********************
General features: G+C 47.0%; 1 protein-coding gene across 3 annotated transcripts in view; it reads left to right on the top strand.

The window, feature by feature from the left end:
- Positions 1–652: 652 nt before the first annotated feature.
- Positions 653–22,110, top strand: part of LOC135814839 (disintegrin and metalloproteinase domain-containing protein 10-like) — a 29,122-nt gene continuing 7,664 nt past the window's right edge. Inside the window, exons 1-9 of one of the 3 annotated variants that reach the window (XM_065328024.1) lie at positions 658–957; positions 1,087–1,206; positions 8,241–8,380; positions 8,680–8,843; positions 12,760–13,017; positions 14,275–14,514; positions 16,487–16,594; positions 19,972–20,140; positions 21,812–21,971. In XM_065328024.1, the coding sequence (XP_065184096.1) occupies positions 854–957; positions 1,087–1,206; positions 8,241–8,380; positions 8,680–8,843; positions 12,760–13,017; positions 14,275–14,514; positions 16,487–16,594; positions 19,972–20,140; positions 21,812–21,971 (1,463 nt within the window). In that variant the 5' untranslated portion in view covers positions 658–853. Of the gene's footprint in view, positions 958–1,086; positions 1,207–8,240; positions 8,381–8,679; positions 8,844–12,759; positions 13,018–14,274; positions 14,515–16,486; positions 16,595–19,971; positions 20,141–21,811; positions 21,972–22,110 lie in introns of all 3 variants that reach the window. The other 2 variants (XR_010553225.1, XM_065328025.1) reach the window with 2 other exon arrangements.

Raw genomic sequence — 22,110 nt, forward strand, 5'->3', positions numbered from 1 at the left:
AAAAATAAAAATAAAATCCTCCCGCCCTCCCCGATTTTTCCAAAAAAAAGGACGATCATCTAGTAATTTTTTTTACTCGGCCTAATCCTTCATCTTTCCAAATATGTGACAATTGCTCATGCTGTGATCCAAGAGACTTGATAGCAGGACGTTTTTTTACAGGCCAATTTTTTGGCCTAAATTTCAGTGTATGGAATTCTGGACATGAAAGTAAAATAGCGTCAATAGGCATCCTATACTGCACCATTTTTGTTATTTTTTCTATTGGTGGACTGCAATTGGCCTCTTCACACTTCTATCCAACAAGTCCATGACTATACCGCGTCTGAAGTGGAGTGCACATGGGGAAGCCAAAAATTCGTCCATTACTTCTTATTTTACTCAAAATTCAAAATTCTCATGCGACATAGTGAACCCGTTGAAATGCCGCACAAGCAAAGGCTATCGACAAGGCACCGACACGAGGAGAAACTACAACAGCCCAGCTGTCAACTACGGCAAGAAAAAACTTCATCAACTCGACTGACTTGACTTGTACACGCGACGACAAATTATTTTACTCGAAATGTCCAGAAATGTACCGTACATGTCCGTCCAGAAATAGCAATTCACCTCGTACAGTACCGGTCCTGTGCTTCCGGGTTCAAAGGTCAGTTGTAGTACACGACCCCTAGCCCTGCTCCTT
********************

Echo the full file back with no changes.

General features: G+C 47.0%; 1 protein-coding gene across 3 annotated transcripts in view; it reads left to right on the top strand.

The window, feature by feature from the left end:
- Positions 1–652: 652 nt before the first annotated feature.
- Positions 653–22,110, top strand: part of LOC135814839 (disintegrin and metalloproteinase domain-containing protein 10-like) — a 29,122-nt gene continuing 7,664 nt past the window's right edge. Inside the window, exons 1-9 of one of the 3 annotated variants that reach the window (XM_065328024.1) lie at positions 658–957; positions 1,087–1,206; positions 8,241–8,380; positions 8,680–8,843; positions 12,760–13,017; positions 14,275–14,514; positions 16,487–16,594; positions 19,972–20,140; positions 21,812–21,971. In XM_065328024.1, the coding sequence (XP_065184096.1) occupies positions 854–957; positions 1,087–1,206; positions 8,241–8,380; positions 8,680–8,843; positions 12,760–13,017; positions 14,275–14,514; positions 16,487–16,594; positions 19,972–20,140; positions 21,812–21,971 (1,463 nt within the window). In that variant the 5' untranslated portion in view covers positions 658–853. Of the gene's footprint in view, positions 958–1,086; positions 1,207–8,240; positions 8,381–8,679; positions 8,844–12,759; positions 13,018–14,274; positions 14,515–16,486; positions 16,595–19,971; positions 20,141–21,811; positions 21,972–22,110 lie in introns of all 3 variants that reach the window. The other 2 variants (XR_010553225.1, XM_065328025.1) reach the window with 2 other exon arrangements.

Raw genomic sequence — 22,110 nt, forward strand, 5'->3', positions numbered from 1 at the left:
AAAAATAAAAATAAAATCCTCCCGCCCTCCCCGATTTTTCCAAAAAAAAGGACGATCATCTAGTAATTTTTTTTACTCGGCCTAATCCTTCATCTTTCCAAATATGTGACAATTGCTCATGCTGTGATCCAAGAGACTTGATAGCAGGACGTTTTTTTACAGGCCAATTTTTTGGCCTAAATTTCAGTGTATGGAATTCTGGACATGAAAGTAAAATAGCGTCAATAGGCATCCTATACTGCACCATTTTTGTTATTTTTTCTATTGGTGGACTGCAATTGGCCTCTTCACACTTCTATCCAACAAGTCCATGACTATACCGCGTCTGAAGTGGAGTGCACATGGGGAAGCCAAAAATTCGTCCATTACTTCTTATTTTACTCAAAATTCAAAATTCTCATGCGACATAGTGAACCCGTTGAAATGCCGCACAAGCAAAGGCTATCGACAAGGCACCGACACGAGGAGAAACTACAACAGCCCAGCTGTCAACTACGGCAAGAAAAAACTTCATCAACTCGACTGACTTGACTTGTACACGCGACGACAAATTATTTTACTCGAAATGTCCAGAAATGTACCGTACATGTCCGTCCAGAAATAGCAATTCACCTCGTACAGTACCGGTCCTGTGCTTCCGGGTTCAAAGGTCAGTTGTAGTACACGACCCCTAGCCCTGCTCCTT